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iviinivi
Level 1

Filing 2019 Taxes without SSN and Impact on Covid Stimulus Check

Hello,

 

I have an SSN, my spouse has an ITIN and our child has an SSN. We filed as married filing jointly for 2018 tax return and we haven't filed our 2019 tax return yet. We have started the process to get my spouse's SSN and we are hoping to get it issued by October 2020. We haven't gotten a Covid stimulus check yet and I'm guessing this is due to the fact that our 2018 tax return was filed with my spouse's ITIN.

 

I'm wondering if I should file for an extension till Oct 15, 2020 for filing our 2019 tax return. This is in hopes to get my spouse's SSN issued and file the 2019 tax return with her SSN instead of her ITIN. Will that make us eligible to request the Covid stimulus check? Or can we go ahead with filing 2019 tax return with my spouse's ITIN and then simply file our 2020 tax return (in 2021) with my spouse's SSN to get the Covid stimulus tax credit? Does it matter what date my spouse gets her SSN card issued?

 

Thanks in advance!

1 Best answer

Accepted Solutions
SusanY1
Expert Alumni

Filing 2019 Taxes without SSN and Impact on Covid Stimulus Check

The ITIN is likely the reason that you did not yet receive an economic impact payment as returns with an ITIN were not eligible for payment, even when the other spouse had a valid social security payment. 

 

The IRS is not likely to issue a payment at this point for a return filed in 2019, even with an extension.  However, this does not mean you cannot still receive the payment at a later date.

 

As long as your spouse has a social security number when you file your 2020 return in 2021, you will be eligible to claim the credit as a refundable credit on when you file your tax return.  

 

Since there is some potential for additional payments to be sent at a later date, it may still benefit you to file an extension and wait to file your 2019 tax return when you have the social security number in-hand.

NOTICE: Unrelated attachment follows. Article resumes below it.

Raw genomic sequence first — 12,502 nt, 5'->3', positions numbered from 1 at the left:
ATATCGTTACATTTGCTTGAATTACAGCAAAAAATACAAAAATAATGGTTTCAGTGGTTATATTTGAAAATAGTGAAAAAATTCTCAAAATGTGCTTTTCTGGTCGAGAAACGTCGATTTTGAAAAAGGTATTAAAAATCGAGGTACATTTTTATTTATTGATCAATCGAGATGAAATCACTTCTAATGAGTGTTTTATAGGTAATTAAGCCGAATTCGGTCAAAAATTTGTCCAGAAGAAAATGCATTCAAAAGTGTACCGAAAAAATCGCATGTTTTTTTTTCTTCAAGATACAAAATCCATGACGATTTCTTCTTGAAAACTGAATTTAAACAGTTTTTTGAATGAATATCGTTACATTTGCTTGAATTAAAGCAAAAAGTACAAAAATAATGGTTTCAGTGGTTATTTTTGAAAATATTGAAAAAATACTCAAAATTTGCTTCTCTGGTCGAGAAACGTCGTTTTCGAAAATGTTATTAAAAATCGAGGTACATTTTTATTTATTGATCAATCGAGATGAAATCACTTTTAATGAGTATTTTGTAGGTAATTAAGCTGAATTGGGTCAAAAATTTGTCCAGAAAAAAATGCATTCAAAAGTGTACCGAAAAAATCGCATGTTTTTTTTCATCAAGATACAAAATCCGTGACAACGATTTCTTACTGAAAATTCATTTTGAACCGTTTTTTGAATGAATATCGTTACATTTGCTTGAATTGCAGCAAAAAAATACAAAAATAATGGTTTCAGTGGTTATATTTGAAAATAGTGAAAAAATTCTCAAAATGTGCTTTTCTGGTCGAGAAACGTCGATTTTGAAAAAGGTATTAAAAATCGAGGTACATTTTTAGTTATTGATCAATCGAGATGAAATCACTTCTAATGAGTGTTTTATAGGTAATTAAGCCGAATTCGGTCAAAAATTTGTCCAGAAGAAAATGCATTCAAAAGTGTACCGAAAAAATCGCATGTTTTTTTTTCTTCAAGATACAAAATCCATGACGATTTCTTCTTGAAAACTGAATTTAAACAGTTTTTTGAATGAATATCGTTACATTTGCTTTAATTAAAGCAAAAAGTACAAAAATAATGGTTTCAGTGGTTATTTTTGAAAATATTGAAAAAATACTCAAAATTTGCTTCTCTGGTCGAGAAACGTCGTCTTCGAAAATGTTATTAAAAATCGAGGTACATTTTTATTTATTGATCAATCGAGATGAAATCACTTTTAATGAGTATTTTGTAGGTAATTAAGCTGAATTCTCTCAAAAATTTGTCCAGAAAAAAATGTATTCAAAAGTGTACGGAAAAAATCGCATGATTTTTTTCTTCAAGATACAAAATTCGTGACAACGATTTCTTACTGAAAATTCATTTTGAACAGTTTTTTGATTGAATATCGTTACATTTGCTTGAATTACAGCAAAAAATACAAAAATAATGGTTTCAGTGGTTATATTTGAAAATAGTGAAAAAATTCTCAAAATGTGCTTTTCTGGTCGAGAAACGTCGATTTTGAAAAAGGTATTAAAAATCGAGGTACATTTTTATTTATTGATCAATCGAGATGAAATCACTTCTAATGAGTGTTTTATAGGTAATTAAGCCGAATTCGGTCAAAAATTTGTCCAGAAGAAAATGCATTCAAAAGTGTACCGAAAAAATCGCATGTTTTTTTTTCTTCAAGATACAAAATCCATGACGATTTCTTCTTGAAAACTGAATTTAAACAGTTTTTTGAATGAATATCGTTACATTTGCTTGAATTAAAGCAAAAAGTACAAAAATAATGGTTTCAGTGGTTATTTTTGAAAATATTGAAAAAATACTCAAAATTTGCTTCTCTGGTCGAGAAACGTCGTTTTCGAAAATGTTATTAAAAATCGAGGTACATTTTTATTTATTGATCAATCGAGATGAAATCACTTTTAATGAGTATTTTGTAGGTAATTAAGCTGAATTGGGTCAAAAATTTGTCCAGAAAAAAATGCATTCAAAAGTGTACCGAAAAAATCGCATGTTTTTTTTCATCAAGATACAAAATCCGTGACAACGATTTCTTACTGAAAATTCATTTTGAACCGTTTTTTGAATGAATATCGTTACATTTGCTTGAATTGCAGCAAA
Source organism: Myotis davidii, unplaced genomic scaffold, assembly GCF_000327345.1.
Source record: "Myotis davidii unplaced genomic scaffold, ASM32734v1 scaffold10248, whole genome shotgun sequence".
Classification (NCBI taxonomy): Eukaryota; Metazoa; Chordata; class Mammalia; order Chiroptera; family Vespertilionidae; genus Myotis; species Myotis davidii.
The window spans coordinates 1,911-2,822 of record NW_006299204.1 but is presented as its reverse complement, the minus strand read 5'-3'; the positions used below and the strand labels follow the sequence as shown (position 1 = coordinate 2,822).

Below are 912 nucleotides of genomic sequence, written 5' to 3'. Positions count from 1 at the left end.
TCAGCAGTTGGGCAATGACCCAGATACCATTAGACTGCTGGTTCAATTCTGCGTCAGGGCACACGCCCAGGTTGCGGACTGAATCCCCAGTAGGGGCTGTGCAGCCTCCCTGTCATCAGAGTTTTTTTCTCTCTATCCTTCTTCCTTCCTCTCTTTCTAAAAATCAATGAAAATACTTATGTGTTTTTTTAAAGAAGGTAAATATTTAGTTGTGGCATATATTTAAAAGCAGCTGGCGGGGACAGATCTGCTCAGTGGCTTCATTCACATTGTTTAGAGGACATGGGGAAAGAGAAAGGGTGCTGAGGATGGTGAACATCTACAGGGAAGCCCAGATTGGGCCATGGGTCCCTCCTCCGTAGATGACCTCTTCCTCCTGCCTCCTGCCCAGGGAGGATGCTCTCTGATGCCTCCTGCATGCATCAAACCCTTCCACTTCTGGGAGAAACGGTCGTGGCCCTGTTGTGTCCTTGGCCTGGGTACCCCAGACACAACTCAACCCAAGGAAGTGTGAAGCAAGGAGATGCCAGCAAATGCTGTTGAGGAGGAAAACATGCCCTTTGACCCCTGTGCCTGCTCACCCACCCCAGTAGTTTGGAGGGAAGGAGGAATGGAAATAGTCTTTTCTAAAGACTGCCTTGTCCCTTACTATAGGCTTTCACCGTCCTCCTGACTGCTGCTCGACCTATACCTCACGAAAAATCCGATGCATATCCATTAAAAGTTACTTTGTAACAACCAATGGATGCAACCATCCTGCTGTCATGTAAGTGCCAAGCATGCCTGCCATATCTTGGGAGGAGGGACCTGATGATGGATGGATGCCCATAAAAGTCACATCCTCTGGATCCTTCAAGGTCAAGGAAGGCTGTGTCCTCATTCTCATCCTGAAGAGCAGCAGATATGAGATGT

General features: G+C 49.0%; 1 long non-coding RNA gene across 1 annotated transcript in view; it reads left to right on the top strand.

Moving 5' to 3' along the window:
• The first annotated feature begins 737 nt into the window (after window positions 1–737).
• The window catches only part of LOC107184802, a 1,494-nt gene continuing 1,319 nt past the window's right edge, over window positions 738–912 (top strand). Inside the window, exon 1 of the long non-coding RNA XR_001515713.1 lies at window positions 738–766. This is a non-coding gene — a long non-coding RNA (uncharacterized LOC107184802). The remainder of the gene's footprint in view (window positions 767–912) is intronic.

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1 Reply
SusanY1
Expert Alumni

Filing 2019 Taxes without SSN and Impact on Covid Stimulus Check

The ITIN is likely the reason that you did not yet receive an economic impact payment as returns with an ITIN were not eligible for payment, even when the other spouse had a valid social security payment. 

 

The IRS is not likely to issue a payment at this point for a return filed in 2019, even with an extension.  However, this does not mean you cannot still receive the payment at a later date.

 

As long as your spouse has a social security number when you file your 2020 return in 2021, you will be eligible to claim the credit as a refundable credit on when you file your tax return.  

 

Since there is some potential for additional payments to be sent at a later date, it may still benefit you to file an extension and wait to file your 2019 tax return when you have the social security number in-hand.  

**Say "Thanks" by clicking the thumb icon in a post
**Mark the post that answers your question by clicking on "Mark as Best Answer"

View solution in original post

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